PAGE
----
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Emirates cuts Nigerian flights over $85m blocked funds 

United Arab Emirates (UAE) carrier, Emirates, has concluded plans to reduce its frequencies in Nigeria from 11 per week to seven per week with effect…

United Arab Emirates (UAE) carrier, Emirates, has concluded plans to reduce its frequencies in Nigeria from 11 per week to seven per week with effect from August 15, 2022.

The decision followed the inability to repatriate funds from sales of tickets.

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Daily Trust reports that the Federal Government has been under pressure in recent times of the blocked funds belonging to foreign airlines which have hit over $500m.

Emirates alone has over $85m to be repatriated while other foreign airlines are also crying over the trapped funds.

In a July 22 letter to the Minister of Aviation, Senator Hadi Sirika, the Emirates stated that it had no choice “but to take this action, to mitigate the continued losses Emirates is experiencing as a result of funds being blocked in Nigeria.”

The letter signed by Sheikh Majid Al Mualla, DSVP International Affairs, read, “It is with a heavy heart that I write to inform you of planned reductions in Emirates’ operations to Nigeria. With effect from 15 August 2022, Emirates will be forced to reduce flights from Dubai to Lagos from 11 per week to 7 per week.

“As of July 2022, Emirates has US$ 85 million of funds awaiting repatriation from Nigeria. This figure has been rising by more than $US 10 million every month, as the ongoing operational costs of our 11 weekly flights to Lagos and 5 to Abuja continue to accumulate.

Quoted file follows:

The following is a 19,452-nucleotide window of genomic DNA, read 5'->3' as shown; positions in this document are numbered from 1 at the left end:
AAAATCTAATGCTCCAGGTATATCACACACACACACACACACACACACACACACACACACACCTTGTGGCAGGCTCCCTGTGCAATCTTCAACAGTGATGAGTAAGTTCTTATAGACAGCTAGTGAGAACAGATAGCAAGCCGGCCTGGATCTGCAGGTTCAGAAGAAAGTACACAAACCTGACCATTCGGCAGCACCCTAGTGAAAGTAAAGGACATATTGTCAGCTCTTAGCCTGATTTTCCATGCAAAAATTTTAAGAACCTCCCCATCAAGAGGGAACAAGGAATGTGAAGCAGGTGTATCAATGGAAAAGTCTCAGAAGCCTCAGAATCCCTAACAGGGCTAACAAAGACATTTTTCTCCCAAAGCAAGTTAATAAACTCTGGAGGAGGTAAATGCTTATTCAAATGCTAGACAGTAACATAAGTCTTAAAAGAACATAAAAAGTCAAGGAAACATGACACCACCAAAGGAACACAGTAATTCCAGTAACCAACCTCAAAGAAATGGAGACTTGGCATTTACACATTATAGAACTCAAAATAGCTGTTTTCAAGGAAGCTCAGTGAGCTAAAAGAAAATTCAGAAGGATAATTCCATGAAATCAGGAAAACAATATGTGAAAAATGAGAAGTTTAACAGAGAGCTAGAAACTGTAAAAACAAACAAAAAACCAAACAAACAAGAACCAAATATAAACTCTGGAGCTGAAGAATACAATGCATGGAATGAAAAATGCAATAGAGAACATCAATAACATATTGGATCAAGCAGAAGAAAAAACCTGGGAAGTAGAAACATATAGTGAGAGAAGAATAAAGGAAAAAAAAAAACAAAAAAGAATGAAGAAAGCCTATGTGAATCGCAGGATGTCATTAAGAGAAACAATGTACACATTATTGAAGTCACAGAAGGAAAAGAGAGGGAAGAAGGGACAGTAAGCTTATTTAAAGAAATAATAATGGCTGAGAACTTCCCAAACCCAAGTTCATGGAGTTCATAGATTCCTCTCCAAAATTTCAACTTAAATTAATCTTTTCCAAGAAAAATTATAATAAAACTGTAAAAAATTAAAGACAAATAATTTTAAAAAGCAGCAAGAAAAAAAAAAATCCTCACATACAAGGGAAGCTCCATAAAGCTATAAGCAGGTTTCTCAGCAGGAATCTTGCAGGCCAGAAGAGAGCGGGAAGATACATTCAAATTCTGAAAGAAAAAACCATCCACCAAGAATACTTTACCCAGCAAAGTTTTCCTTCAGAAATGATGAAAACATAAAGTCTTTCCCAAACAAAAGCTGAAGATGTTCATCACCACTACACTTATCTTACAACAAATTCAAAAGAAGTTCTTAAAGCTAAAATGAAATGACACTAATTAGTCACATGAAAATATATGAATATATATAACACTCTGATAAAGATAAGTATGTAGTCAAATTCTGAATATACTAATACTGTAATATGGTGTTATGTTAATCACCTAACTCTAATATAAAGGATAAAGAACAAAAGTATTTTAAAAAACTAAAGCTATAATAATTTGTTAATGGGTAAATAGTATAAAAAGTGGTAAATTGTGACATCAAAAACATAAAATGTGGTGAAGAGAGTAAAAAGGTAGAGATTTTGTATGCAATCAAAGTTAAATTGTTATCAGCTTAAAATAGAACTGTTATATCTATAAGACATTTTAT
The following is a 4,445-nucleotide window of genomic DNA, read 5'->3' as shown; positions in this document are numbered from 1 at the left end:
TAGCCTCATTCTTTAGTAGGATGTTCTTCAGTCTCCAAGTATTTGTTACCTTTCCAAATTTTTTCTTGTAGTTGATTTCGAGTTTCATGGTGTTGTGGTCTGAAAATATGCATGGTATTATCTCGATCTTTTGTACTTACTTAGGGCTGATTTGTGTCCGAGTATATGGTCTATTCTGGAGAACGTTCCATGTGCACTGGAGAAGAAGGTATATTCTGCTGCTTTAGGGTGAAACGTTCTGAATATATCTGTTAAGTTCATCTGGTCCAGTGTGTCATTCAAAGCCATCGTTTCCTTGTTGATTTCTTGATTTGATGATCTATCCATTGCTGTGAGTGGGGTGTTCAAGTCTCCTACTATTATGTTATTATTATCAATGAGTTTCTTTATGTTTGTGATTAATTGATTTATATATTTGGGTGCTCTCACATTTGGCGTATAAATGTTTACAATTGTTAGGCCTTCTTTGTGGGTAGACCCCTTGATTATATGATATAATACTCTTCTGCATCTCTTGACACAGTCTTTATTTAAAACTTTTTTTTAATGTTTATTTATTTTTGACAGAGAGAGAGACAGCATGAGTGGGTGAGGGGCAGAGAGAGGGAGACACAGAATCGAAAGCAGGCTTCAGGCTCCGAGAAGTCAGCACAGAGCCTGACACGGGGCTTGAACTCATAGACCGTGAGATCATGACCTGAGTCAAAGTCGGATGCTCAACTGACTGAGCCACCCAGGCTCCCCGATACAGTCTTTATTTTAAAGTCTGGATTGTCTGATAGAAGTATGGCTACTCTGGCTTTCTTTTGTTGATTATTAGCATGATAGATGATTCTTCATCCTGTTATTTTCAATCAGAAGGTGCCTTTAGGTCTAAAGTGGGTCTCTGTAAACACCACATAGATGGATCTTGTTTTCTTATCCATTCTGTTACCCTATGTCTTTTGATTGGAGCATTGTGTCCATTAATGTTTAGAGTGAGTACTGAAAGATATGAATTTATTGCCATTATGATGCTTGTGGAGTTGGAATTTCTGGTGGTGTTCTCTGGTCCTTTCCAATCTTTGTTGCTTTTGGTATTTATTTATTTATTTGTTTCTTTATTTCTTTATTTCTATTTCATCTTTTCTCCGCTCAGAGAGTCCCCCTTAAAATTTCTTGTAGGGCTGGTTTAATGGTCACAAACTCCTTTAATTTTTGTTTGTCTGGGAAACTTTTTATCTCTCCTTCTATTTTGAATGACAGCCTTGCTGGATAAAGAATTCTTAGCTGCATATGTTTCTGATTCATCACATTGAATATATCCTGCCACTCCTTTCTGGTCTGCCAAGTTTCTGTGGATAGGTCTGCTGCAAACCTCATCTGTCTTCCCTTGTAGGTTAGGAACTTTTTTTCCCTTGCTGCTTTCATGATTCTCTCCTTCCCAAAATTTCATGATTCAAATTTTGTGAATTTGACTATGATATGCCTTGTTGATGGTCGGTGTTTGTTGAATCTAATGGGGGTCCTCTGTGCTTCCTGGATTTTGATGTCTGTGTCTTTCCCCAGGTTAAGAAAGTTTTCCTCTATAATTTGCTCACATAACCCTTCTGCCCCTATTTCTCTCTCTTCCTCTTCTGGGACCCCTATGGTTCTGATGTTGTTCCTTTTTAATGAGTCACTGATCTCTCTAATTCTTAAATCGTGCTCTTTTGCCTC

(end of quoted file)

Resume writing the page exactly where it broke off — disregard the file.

These funds are urgently needed to meet our operational costs and maintain the commercial viability of our services to Nigeria.

“We simply cannot continue to operate at the current level in the face of mounting losses, especially in the challenging post COVID-19 climate.

“Emirates did try to stem the losses by proposing to pay for fuel in Nigeria in Nairas, which would have at least reduced one element of our ongoing costs, however this request was denied by the supplier. This means that not only are Emirates’ revenues accumulating, we also have to send hard currency into Nigeria to sustain our own operation. Meanwhile our revenues are out of reach and not even earning credit interest.

“Your Excellency, this is not a decision we have taken lightly. Indeed, we have made every effort to work with the Central Bank of Nigeria (CBN) to find a solution to this issue. Our Senior Vice-President met with the Deputy Governor of the CBN in May and followed up on the meeting by letter to the Governor himself the following month, however no positive response was received. Meetings were also held with Emirates’ own bank in Nigeria and in collaboration with IATA to discuss improving FX allocation, but with limited success.

“Despite our considerable efforts, the situation continues to deteriorate. We are now in the unfortunate position of having to cut flights, to mitigate against further losses going forward.

“While we appreciate that this issue is primarily a financial one, any support you could kindly provide would be warmly welcomed by Emirates. We are confident that your valuable involvement would make a real difference in improving this very difficult situation.

“Should there be any positive development in the coming days, we will of course re-evaluate this decision. Meanwhile thank you for your understanding and please feel free to contact me if you wish to discuss the matter further.”